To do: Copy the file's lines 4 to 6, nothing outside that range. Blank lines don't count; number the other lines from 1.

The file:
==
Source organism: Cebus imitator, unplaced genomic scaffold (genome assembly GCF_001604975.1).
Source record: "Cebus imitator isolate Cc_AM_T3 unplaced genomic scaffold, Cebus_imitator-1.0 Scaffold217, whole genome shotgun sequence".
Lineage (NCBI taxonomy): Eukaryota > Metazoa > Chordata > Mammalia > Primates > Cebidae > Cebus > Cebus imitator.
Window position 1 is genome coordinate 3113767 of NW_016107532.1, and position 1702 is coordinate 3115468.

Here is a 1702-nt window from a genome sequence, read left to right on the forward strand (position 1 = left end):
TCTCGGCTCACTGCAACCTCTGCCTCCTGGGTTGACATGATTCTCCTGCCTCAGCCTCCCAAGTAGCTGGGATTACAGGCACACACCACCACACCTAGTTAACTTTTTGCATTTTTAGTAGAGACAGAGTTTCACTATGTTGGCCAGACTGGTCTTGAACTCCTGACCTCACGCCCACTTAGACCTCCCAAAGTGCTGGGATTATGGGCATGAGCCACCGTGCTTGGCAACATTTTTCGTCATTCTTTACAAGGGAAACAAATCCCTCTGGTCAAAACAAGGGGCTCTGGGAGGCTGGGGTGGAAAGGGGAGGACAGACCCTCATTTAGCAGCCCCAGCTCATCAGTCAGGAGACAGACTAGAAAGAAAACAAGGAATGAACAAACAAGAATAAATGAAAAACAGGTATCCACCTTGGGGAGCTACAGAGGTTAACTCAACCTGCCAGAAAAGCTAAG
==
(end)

Window position 1 is genome coordinate 3113767 of NW_016107532.1, and position 1702 is coordinate 3115468.

Here is a 1702-nt window from a genome sequence, read left to right on the forward strand (position 1 = left end):
TCTCGGCTCACTGCAACCTCTGCCTCCTGGGTTGACATGATTCTCCTGCCTCAGCCTCCCAAGTAGCTGGGATTACAGGCACACACCACCACACCTAGTTAACTTTTTGCATTTTTAGTAGAGACAGAGTTTCACTATGTTGGCCAGACTGGTCTTGAACTCCTGACCTCACGCCCACTTAGACCTCCCAAAGTGCTGGGATTATGGGCATGAGCCACCGTGCTTGGCAACATTTTTCGTCATTCTTTACAAGGGAAACAAATCCCTCTGGTCAAAACAAGGGGCTCTGGGAGGCTGGGGTGGAAAGGGGAGGACAGACCCTCATTTAGCAGCCCCAGCTCATCAGTCAGGAGACAGACTAGAAAGAAAACAAGGAATGAACAAACAAGAATAAATGAAAAACAGGTATCCACCTTGGGGAGCTACAGAGGTTAACTCAACCTGCCAGAAAAGCTAAG